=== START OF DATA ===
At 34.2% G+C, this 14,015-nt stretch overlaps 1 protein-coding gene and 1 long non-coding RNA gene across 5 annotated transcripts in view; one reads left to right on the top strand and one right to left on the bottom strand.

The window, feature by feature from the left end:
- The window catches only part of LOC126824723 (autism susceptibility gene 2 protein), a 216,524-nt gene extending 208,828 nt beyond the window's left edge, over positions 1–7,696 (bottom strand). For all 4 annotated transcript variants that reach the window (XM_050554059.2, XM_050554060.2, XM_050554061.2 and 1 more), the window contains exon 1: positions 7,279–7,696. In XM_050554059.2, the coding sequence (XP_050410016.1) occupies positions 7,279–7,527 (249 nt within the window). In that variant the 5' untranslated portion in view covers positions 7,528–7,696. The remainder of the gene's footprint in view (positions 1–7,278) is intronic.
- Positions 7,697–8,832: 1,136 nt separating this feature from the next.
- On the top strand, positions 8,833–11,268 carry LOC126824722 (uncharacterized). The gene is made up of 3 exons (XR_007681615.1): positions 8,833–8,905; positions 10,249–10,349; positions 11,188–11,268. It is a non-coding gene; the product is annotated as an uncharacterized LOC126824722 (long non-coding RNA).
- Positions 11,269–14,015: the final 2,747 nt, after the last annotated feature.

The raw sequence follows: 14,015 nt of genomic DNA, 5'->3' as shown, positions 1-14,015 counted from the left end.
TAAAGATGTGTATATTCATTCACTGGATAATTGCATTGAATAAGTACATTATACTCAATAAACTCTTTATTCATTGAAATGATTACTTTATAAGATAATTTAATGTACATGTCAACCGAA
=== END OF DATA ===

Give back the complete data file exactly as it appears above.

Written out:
At 34.2% G+C, this 14,015-nt stretch overlaps 1 protein-coding gene and 1 long non-coding RNA gene across 5 annotated transcripts in view; one reads left to right on the top strand and one right to left on the bottom strand.

The window, feature by feature from the left end:
- The window catches only part of LOC126824723 (autism susceptibility gene 2 protein), a 216,524-nt gene extending 208,828 nt beyond the window's left edge, over positions 1–7,696 (bottom strand). For all 4 annotated transcript variants that reach the window (XM_050554059.2, XM_050554060.2, XM_050554061.2 and 1 more), the window contains exon 1: positions 7,279–7,696. In XM_050554059.2, the coding sequence (XP_050410016.1) occupies positions 7,279–7,527 (249 nt within the window). In that variant the 5' untranslated portion in view covers positions 7,528–7,696. The remainder of the gene's footprint in view (positions 1–7,278) is intronic.
- Positions 7,697–8,832: 1,136 nt separating this feature from the next.
- On the top strand, positions 8,833–11,268 carry LOC126824722 (uncharacterized). The gene is made up of 3 exons (XR_007681615.1): positions 8,833–8,905; positions 10,249–10,349; positions 11,188–11,268. It is a non-coding gene; the product is annotated as an uncharacterized LOC126824722 (long non-coding RNA).
- Positions 11,269–14,015: the final 2,747 nt, after the last annotated feature.

The raw sequence follows: 14,015 nt of genomic DNA, 5'->3' as shown, positions 1-14,015 counted from the left end.
TAAAGATGTGTATATTCATTCACTGGATAATTGCATTGAATAAGTACATTATACTCAATAAACTCTTTATTCATTGAAATGATTACTTTATAAGATAATTTAATGTACATGTCAACCGAA